Posted May 8, 2012 Atlanta, GA
Industrial and Systems Engineering
After a lifetime of teaching, research, and significant contributions to the fields of operations research, mathematical programming, and industrial engineering, Ellis Johnson, Coca-Cola Chair and Professor in the H. Milton Stewart School of Industrial and Systems Engineering (ISyE), will retire from Georgia Tech effective June 1, 2012. After retiring, Professor Johnson will carry the honorary title of Professor Emeritus, and will continue to teach classes for the 2012 fall semester.
Johnson is renowned for both his research in integer programming and airline optimization. Among his many contributions to the theory and computational aspects of integer programming, is his fundamental work with Ralph Gomory, noted mathematician and former IBM executive, on the group problem. Johnson’s airline optimization contributions include the development of models and algorithms for crew scheduling, fleet assignment and routing, disruption management, and most recently, integrated planning and operations. He is universally recognized to be the leading academic researcher in the world on these airline problems.
Johnson began teaching and conducting research at Georgia Tech in 1989, while also serving as an IBM Corporate Fellow. Johnson retired from IBM in 1993 and became the Coca-Cola Chaired Professor in ISyE. Along with ISyE Professor George Nemhauser, Johnson co-founded and co-directed the Computational Optimization Center, which would form what is now the Supply Chain and Logistics Institute at Georgia Tech. He was also a primary figure in the creation and early development of the elite Algorithms, Combinatorics and Optimization PhD program in ISyE.
During his 25 years with IBM, Johnson worked in the T.J. Watson Research Center where he founded and managed the Optimization Center. Throughout his illustrious career, Johnson has held visiting and part-time academic positions at the National University of Singapore, State University of New York, Stony Brook, University of Pisa, University of Bonn, New York University, Columbia University, IBM Paris Scientific Center, University of Florida, University of Waterloo, and Swiss Federal Institute of Technology. Johnson was an associate professor at Yale University from 1964-1968.
Johnson received his bachelor’s degree in applied mathematics from Georgia Tech in 1960. He received a master’s in mathematics in 1962 and PhD in operations research in 1965 from the University of California. While at UC Berkeley, Johnson was taught by the famous George Dantzig, one of the founding fathers in the field of operations research, and developed a close relationship which lasted through the remainder of Dantzig’s life.
A testament to his accomplishments in the field, Johnson has been the recipient of many prestigious awards and honors throughout his career. He has been elected a Fellow of the Society for Industrial and Applied Mathematics, INFORMS, and The Airline Group of the International Federation of Operations Research Societies, and is a member of the National Academy of Engineering. He is the recipient of the INFORMS John Von Neumann Theory Prize, the George Dantzig Award for his research in mathematical programming, the INFORMS Lanchester Prize, and the Humboldt Foundation’s Senior Scientist Award. He is the co-editor of two books and has published a research monogram and over 100 papers.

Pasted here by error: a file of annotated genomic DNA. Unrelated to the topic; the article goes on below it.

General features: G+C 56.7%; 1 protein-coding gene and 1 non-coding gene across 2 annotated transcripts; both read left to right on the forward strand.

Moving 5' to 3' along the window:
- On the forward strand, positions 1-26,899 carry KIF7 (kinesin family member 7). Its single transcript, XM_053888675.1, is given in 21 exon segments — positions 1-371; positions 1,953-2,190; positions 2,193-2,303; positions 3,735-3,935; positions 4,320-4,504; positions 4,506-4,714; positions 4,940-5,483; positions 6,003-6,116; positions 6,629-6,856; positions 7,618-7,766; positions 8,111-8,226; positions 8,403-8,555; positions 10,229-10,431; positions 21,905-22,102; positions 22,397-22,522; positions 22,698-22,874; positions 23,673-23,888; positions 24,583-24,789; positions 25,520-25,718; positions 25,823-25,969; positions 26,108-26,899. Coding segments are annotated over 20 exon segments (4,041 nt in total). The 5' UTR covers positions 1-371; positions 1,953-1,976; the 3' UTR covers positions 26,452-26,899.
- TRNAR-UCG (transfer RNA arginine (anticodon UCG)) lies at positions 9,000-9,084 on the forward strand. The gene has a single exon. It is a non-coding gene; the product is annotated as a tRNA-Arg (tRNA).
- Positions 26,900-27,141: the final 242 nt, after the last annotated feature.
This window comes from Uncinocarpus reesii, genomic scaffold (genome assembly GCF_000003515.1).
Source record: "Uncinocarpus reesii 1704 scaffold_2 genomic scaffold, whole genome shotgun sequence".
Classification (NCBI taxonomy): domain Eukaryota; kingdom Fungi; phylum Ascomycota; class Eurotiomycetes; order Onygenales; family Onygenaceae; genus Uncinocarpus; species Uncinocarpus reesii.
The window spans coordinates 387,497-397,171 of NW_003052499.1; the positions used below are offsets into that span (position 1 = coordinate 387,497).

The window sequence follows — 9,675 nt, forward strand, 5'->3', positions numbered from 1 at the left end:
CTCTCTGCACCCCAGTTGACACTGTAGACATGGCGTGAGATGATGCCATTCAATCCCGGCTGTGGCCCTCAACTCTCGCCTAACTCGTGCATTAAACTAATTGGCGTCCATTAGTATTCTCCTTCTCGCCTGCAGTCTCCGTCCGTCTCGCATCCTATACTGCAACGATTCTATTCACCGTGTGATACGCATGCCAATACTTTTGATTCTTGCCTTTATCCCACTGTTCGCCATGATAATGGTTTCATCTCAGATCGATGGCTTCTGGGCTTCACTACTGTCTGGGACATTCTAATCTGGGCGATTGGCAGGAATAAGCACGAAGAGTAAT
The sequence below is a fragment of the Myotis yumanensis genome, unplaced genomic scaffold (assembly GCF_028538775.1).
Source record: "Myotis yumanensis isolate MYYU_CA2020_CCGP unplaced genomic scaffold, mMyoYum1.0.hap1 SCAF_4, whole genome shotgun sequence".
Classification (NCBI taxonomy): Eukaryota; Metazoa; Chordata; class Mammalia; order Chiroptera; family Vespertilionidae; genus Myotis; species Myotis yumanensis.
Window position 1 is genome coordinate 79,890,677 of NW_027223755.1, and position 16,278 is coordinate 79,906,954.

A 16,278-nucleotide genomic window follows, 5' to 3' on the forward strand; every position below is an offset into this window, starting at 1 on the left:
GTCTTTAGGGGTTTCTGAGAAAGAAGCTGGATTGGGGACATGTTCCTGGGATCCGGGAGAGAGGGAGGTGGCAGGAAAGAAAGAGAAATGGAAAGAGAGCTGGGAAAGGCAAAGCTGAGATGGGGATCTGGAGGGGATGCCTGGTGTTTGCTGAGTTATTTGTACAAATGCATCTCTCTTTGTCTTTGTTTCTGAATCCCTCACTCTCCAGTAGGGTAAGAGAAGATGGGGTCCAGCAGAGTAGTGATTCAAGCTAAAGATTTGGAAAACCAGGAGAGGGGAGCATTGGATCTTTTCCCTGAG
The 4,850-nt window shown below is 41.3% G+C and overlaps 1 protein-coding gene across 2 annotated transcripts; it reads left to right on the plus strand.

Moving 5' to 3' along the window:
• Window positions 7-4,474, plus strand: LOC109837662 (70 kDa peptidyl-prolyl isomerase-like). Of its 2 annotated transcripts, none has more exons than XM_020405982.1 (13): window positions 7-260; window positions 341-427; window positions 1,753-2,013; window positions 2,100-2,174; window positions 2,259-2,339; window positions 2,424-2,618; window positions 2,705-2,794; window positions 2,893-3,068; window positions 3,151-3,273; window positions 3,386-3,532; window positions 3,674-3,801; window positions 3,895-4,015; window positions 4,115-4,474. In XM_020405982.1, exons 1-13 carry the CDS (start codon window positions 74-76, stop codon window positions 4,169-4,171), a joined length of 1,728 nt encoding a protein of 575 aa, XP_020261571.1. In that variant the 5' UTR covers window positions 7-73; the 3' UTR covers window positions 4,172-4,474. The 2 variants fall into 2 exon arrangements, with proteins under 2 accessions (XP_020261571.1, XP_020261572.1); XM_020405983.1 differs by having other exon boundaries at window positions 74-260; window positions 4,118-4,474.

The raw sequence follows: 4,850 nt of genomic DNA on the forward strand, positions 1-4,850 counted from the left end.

A native of Georgia, Johnson grew up on a farm near Athens. Following in his older brother’s footsteps, Johnson came to Georgia Tech to study aerospace engineering before changing his major to math. When he is not in Atlanta, Johnson is at home on his 100-acre farm in Madison, Georgia. Appropriately called the 100- Acre Farm, Johnson’s land, eighty-six acres of which has been set aside as a conservation easement, is situated where the Apalachee River runs into Lake Oconee. Miles of trails run through woods and alongside creeks and ponds. And so that others can enjoy the land, Johnson also established the Farmhouse Inn Bed & Breakfast, which in addition to serving eggs from their own farm-raised chickens, is also one of the top ten bird watching B&B’s in the country.
On May 2, faculty, students, and staff of ISyE, along with some of Johnson’s friends and former colleagues, joined together to celebrate Johnson and his distinguished career. Speakers included Ralph Gomory, Earl Barnes, Professor Emeritus in ISyE, Cindy Barnhart, Associate Dean for Academic Affairs at the MIT School of Engineering, and Stefan Karisch, president of The Airline Group of the International Federation of Operational Research Societies.
The consensus among all who spoke was that Johnson is a visionary researcher whose ideas and encouragement of other has shaped the airline industry and the careers of many. His intellect, patience, and inordinate ability to lead by example, blends to create a unique style in the way he mentors his students as well as his colleagues. Johnson worked hard and had a passion for work. He knew the science of integer programming as well as the art of the field.